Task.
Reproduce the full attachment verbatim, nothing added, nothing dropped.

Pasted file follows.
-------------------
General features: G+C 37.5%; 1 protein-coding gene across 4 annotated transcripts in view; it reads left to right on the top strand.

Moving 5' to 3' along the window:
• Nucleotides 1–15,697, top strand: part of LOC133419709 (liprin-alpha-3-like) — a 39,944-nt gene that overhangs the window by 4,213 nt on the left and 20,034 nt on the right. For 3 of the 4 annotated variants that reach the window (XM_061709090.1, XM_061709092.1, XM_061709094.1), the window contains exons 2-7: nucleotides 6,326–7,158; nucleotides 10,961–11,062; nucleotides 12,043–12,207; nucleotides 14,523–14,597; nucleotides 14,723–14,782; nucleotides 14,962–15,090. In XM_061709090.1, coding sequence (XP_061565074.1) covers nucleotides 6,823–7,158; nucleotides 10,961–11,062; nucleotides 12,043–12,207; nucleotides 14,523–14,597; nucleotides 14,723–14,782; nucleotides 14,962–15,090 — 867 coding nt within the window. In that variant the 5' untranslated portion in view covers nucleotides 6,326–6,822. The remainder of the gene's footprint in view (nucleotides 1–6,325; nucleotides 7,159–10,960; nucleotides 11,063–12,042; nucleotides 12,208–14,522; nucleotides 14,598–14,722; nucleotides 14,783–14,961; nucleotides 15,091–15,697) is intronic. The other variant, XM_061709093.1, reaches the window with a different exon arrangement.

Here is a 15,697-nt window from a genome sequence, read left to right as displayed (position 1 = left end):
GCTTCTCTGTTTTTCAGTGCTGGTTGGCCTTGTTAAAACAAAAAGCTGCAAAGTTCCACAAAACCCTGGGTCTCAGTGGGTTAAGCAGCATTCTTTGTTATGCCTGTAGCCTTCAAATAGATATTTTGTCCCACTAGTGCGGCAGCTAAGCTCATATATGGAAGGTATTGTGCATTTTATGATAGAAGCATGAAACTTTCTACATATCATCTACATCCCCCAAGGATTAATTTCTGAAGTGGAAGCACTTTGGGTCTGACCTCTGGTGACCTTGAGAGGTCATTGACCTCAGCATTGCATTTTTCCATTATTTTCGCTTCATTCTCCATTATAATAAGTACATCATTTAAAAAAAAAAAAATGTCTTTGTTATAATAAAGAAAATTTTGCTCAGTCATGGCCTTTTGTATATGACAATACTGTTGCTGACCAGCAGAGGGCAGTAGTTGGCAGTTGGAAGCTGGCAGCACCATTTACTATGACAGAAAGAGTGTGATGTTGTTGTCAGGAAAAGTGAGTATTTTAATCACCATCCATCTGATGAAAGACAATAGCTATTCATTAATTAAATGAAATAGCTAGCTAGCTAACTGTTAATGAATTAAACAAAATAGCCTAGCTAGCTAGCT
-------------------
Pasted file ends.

General features: G+C 37.5%; 1 protein-coding gene across 4 annotated transcripts in view; it reads left to right on the top strand.

Moving 5' to 3' along the window:
• Nucleotides 1–15,697, top strand: part of LOC133419709 (liprin-alpha-3-like) — a 39,944-nt gene that overhangs the window by 4,213 nt on the left and 20,034 nt on the right. For 3 of the 4 annotated variants that reach the window (XM_061709090.1, XM_061709092.1, XM_061709094.1), the window contains exons 2-7: nucleotides 6,326–7,158; nucleotides 10,961–11,062; nucleotides 12,043–12,207; nucleotides 14,523–14,597; nucleotides 14,723–14,782; nucleotides 14,962–15,090. In XM_061709090.1, coding sequence (XP_061565074.1) covers nucleotides 6,823–7,158; nucleotides 10,961–11,062; nucleotides 12,043–12,207; nucleotides 14,523–14,597; nucleotides 14,723–14,782; nucleotides 14,962–15,090 — 867 coding nt within the window. In that variant the 5' untranslated portion in view covers nucleotides 6,326–6,822. The remainder of the gene's footprint in view (nucleotides 1–6,325; nucleotides 7,159–10,960; nucleotides 11,063–12,042; nucleotides 12,208–14,522; nucleotides 14,598–14,722; nucleotides 14,783–14,961; nucleotides 15,091–15,697) is intronic. The other variant, XM_061709093.1, reaches the window with a different exon arrangement.

Here is a 15,697-nt window from a genome sequence, read left to right as displayed (position 1 = left end):
GCTTCTCTGTTTTTCAGTGCTGGTTGGCCTTGTTAAAACAAAAAGCTGCAAAGTTCCACAAAACCCTGGGTCTCAGTGGGTTAAGCAGCATTCTTTGTTATGCCTGTAGCCTTCAAATAGATATTTTGTCCCACTAGTGCGGCAGCTAAGCTCATATATGGAAGGTATTGTGCATTTTATGATAGAAGCATGAAACTTTCTACATATCATCTACATCCCCCAAGGATTAATTTCTGAAGTGGAAGCACTTTGGGTCTGACCTCTGGTGACCTTGAGAGGTCATTGACCTCAGCATTGCATTTTTCCATTATTTTCGCTTCATTCTCCATTATAATAAGTACATCATTTAAAAAAAAAAAAATGTCTTTGTTATAATAAAGAAAATTTTGCTCAGTCATGGCCTTTTGTATATGACAATACTGTTGCTGACCAGCAGAGGGCAGTAGTTGGCAGTTGGAAGCTGGCAGCACCATTTACTATGACAGAAAGAGTGTGATGTTGTTGTCAGGAAAAGTGAGTATTTTAATCACCATCCATCTGATGAAAGACAATAGCTATTCATTAATTAAATGAAATAGCTAGCTAGCTAACTGTTAATGAATTAAACAAAATAGCCTAGCTAGCTAGCT